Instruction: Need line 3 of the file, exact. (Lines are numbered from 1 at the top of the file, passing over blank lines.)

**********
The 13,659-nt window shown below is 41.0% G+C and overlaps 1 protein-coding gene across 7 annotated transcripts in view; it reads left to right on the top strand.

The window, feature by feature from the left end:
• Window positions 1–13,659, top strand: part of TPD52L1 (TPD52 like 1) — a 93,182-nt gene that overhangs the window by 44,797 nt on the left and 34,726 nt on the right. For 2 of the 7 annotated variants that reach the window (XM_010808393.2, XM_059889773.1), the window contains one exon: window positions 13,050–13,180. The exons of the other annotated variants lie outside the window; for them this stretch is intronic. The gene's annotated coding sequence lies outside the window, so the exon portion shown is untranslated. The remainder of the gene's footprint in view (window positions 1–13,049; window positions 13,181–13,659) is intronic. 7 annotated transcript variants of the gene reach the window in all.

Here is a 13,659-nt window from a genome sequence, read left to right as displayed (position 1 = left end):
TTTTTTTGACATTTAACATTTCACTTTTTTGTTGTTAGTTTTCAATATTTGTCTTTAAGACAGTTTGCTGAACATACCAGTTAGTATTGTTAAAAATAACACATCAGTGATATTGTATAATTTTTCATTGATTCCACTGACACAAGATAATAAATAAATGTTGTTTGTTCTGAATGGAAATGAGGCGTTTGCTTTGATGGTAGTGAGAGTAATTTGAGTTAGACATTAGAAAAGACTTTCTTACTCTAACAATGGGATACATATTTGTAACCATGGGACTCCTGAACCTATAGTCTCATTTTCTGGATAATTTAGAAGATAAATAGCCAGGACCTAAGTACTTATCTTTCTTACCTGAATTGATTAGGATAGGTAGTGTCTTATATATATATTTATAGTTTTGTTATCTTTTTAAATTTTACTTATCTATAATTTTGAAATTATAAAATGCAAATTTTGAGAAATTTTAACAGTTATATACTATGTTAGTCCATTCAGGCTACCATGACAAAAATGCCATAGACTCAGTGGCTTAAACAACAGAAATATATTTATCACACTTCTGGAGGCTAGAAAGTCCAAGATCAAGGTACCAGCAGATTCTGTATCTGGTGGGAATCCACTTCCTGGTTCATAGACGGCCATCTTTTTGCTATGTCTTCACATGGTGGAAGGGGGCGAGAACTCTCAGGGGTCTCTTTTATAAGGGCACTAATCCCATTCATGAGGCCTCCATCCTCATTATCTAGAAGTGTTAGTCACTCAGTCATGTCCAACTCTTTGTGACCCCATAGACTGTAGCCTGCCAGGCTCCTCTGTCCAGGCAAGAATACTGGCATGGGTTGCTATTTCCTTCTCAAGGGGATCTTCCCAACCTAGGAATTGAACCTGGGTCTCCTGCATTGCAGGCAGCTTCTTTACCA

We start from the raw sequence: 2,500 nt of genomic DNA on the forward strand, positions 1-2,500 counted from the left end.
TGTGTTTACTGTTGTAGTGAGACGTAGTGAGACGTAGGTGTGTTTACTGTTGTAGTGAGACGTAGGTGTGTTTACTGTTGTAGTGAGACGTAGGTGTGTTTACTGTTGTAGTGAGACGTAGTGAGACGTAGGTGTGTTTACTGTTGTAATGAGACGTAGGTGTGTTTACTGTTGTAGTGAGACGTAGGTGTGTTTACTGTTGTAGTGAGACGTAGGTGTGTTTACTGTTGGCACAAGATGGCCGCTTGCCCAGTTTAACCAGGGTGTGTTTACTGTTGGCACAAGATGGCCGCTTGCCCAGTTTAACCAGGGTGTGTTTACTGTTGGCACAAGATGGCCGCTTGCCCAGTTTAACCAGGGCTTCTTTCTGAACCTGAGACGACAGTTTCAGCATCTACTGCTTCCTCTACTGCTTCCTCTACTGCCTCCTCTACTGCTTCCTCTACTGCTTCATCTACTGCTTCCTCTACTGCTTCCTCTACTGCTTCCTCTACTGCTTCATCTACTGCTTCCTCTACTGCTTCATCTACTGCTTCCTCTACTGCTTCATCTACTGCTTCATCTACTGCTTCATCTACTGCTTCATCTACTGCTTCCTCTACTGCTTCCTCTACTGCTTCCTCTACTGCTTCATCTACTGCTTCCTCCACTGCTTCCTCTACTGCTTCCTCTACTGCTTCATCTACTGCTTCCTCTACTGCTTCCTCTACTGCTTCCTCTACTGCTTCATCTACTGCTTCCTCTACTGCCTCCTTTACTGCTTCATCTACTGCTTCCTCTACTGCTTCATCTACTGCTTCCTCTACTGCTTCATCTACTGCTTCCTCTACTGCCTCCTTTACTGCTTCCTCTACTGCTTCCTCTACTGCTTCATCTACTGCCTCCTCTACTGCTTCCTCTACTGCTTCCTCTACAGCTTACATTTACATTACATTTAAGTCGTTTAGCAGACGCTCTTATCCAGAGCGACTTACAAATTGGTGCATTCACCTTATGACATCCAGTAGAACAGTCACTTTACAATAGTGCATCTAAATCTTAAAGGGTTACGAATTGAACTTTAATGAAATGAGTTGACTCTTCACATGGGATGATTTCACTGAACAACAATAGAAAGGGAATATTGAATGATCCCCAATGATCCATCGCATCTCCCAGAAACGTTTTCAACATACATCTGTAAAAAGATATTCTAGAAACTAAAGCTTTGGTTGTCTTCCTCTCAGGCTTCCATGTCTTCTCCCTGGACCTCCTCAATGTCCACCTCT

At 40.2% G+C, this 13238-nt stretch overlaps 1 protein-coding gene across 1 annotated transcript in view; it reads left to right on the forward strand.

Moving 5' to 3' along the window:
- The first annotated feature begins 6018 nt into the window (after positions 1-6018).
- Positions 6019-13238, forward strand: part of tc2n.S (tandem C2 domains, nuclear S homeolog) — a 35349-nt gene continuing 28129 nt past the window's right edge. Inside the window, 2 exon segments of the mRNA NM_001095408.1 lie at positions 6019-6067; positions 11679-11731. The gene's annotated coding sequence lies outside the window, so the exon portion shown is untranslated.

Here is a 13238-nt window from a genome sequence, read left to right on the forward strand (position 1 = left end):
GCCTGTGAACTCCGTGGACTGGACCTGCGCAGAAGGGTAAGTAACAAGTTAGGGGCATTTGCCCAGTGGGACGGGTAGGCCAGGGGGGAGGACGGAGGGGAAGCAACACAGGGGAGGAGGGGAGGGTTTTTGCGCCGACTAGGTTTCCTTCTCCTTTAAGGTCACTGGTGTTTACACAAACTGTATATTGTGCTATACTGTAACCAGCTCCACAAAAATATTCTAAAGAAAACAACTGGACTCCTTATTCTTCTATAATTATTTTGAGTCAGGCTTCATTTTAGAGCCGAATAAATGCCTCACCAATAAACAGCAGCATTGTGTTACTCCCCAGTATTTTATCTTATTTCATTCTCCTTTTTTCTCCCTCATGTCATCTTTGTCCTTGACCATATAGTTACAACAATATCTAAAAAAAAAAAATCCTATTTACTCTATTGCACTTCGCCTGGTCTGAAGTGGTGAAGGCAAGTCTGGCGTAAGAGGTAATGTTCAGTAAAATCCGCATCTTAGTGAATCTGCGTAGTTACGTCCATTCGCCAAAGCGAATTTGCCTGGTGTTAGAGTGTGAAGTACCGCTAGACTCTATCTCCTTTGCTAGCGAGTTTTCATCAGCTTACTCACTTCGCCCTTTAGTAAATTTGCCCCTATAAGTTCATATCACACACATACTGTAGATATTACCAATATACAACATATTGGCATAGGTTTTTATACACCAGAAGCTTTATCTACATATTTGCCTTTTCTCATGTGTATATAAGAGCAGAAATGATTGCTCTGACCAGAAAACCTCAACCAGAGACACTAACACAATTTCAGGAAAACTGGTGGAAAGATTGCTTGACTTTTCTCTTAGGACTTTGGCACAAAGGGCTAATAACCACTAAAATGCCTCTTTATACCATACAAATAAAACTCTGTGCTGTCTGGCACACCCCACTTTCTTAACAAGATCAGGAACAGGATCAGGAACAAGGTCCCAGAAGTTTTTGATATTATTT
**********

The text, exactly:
• Window positions 1–13,659, top strand: part of TPD52L1 (TPD52 like 1) — a 93,182-nt gene that overhangs the window by 44,797 nt on the left and 34,726 nt on the right. For 2 of the 7 annotated variants that reach the window (XM_010808393.2, XM_059889773.1), the window contains one exon: window positions 13,050–13,180. The exons of the other annotated variants lie outside the window; for them this stretch is intronic. The gene's annotated coding sequence lies outside the window, so the exon portion shown is untranslated. The remainder of the gene's footprint in view (window positions 1–13,049; window positions 13,181–13,659) is intronic. 7 annotated transcript variants of the gene reach the window in all.